OTTAWA, Dec. 23 (Xinhua) -- Canadian Prime Minister Justin Trudeau announced on Wednesday his government will extend the ban on passenger flights from the United Kingdom until Jan. 6 to prevent the spread of the COVID-19 pandemic.
The extension is in response to the emergence of a new variant of COVID-19 in Britain which health researchers say is more transmissible than the variant currently dominant in Canada. The ban was initially set to expire in 72 hours.
"In addition to the significant measures we already have in place, we acted quickly on additional travel restrictions in response to the situation in the United Kingdom," Trudeau said at a press conference in Ottawa Wednesday afternoon.
"Our government temporarily suspended all commercial and passenger flights from the U.K. to Canada. Today I can announce that we will extend this temporary suspension of passenger flights for another two weeks so we can prevent this new variant of COVID-19 from spreading to Canada," he said.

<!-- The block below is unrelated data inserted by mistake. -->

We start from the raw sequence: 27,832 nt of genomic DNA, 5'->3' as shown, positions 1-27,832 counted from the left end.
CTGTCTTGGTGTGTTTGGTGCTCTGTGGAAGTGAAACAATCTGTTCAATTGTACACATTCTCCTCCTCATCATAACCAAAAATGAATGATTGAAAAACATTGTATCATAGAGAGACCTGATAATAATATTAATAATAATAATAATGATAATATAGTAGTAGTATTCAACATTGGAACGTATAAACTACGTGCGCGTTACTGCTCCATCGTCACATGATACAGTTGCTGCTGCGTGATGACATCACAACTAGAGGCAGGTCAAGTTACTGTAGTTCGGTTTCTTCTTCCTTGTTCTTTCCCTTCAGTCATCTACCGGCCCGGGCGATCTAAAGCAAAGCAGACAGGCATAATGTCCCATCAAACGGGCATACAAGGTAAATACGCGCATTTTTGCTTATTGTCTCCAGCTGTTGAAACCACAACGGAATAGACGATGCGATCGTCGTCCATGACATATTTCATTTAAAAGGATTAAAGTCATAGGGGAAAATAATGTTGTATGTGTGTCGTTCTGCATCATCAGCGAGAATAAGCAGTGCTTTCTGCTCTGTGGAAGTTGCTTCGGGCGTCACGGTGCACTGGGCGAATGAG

Canada is one of the countries to ban travel from Britain due to the new variant of the virus, which is reported to be up to 70 percent more transmissible than the previously dominant one in Britain.
Enhanced screening has been reportedly put in place at all Canadian airports and at all points of entry for travelers who may be arriving from Britain indirectly. Canada has not yet detected the variant in an analysis of samples already gathered in the country.
However, Anthony Fauci, director of the U.S. National Institute of Allergy and Infectious Diseases, told CBC News he "would not be surprised" if the variant was already present in Canada and the United States.
Canadian Chief Public Health Officer Theresa Tam said the Public Health Agency of Canada will be conducting more testing and genomic sequencing on known cases of the variant in the coming days.
"It wouldn't surprise me that this variant is in many different countries," Tam said, adding the new variant will likely eventually make its way to Canada.